As they parked in the cul-de-sac, the door to the house opened and a cloaked figure emerged from the well-lit vestibule. They motioned for them to enter with their gloved hand.
“He must have lookouts,” Jade said.
After disembarking from the cart, Jade picked up the ark.
Maeve took the lead and set the slow pace toward the door.
A set of eyes glimmered from every window, monitoring their every step toward the building. Garland either increased his security since they had been gone or he did a superb job of keeping them out of sight before now.
Within the lavishly decorated entrance hall, Ok’un in polished armor stood like statues around the walls and periodically up the stairs to the landing on the second floor.
Garland himself kneeled at the top, talking with a red panda sadath whose familiar stared down at them.
Maeve raised a hand to halt their ingress.
Everything in sight gave off a sense of opulence, from the materials of the drapes to the carpets to the gilding that coated almost everything.
Perfume diffusers lent a sweet floral scent to the air which was cooled by cold crystals hanging over porcelain basins that collect the water dripping from them.
Garland finished his conversation and adopted a bright smile like a well-worn mask. He stood up and threw his arms out to the side in greeting, and said, "my friends, I am so glad you have returned. And what is this? You found the ark."
He walked down the steps with a gate intended to imply playfulness, even giddiness. The coldness in his eyes expressed his authentic emotions.
"It was easier than we thought it would be," Maeve said.
Sev watched Garland closely.
He smirked briefly before widening his smile to his eyes. "I am so glad to hear it. I hoped it wouldn't be too much of a bother for you."
"No problem at all." Maeve nodded.
Garland snapped his fingers and an ox sadath came forward with equipment, identifying him as an artificer.
"We have to verify that this is the ark we sent you after. I'm sure you understand."
Maeve motioned for Jade to set the crate down. "Of course, you paid us a lot of money. It's only right that you check your investment before you pay us the rest of what we are due."
The artificer opened the crate and inserted a device with crystals inserted into it.
"Where are my manners?" Garland said. "Would you like something to drink? After all, you must've come here directly from your ship, or I would've heard that you returned to Port earlier."
"I would not like to think that we took advantage of your hospitality," Maeve said. “After all, people like us require a good report to drum up new business.”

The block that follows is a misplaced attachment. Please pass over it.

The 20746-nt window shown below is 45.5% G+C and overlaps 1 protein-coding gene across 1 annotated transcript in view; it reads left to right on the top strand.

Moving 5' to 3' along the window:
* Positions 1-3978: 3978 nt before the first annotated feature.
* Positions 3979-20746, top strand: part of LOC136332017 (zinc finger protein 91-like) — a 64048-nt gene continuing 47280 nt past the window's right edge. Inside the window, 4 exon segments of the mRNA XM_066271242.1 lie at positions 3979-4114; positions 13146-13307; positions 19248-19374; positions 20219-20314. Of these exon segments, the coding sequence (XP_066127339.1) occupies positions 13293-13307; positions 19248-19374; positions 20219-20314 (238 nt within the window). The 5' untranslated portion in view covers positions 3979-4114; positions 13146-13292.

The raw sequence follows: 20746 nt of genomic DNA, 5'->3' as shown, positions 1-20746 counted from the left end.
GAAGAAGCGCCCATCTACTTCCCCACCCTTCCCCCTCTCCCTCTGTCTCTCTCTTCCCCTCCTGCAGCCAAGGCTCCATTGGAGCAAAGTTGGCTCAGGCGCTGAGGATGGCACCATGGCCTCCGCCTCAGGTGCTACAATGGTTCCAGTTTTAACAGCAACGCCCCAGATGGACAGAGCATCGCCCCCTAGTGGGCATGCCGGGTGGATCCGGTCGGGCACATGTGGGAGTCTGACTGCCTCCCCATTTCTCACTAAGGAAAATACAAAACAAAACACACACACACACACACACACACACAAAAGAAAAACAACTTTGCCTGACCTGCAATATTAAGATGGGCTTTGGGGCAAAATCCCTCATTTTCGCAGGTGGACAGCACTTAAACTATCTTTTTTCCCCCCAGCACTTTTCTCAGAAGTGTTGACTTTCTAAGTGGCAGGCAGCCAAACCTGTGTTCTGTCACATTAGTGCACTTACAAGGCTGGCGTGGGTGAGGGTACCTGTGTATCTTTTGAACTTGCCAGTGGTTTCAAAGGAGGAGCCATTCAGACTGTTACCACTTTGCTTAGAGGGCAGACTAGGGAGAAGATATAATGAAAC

The artificer withdrew his hand. “This is the ark.”
Garland smiled. “The Nofraan people will be pleased to have the sacred relic returned to them.”
"Then we have fulfilled our part of the bargain," Maeve said.
"You have indeed." Garland snapped his fingers. "In fact, you have exceeded all of my expectations of you. If I have any further work, I will gladly send it your way."
Maeve bowed her head. "We are always happy to serve."
An Ok’un stepped forward with a bag of coins on a tray.
Garland picked up the bag. "I will not be offended if you count your payment before you go." He tossed the bag gently through the air at Maeve.
She caught the bag, and the coins jangled like a tremble dedicated to the God of wealth. "I think you have proven yourself to be trustworthy. Besides, any failure to live up to the terms of the contract would be punishable by the Admiralty Court. No one needs that sort of headache."
Maeve bowed again, and the others followed suit.
The Ok’un sprung to life and the mechanical soldiers ushered them to the door.
Maeve motioned for them to keep silent.
They hopped onto the cart and drove away from the estate.
“He didn't expect all of us to make it back,” Jade said. “I could see it in his eyes. He was surprised to see us.”
"That's because he set the trap we walked into," Maeve said.
"I was wondering why you did everything but pledge fealty to him as your Lord," Crane said.
"Overly grateful idiots is what he expected us to be. I only hope I didn't overplay the part."
"Well, I almost believed you forgot about everything that happened on the voyage," Sev said. "We'll know soon enough if he bought it."
"You don't think he'll try to kill us, do you?" Crane asked.
“That depends on how worried they are about having any witnesses,” Sev said. “We may not understand what we saw, but if we tell the wrong people, they just might.”
A silver light caught Sev's eye.
He looked up at the moon and nodded with a smile.
“We just need to make sure that we are ready for whatever comes next.”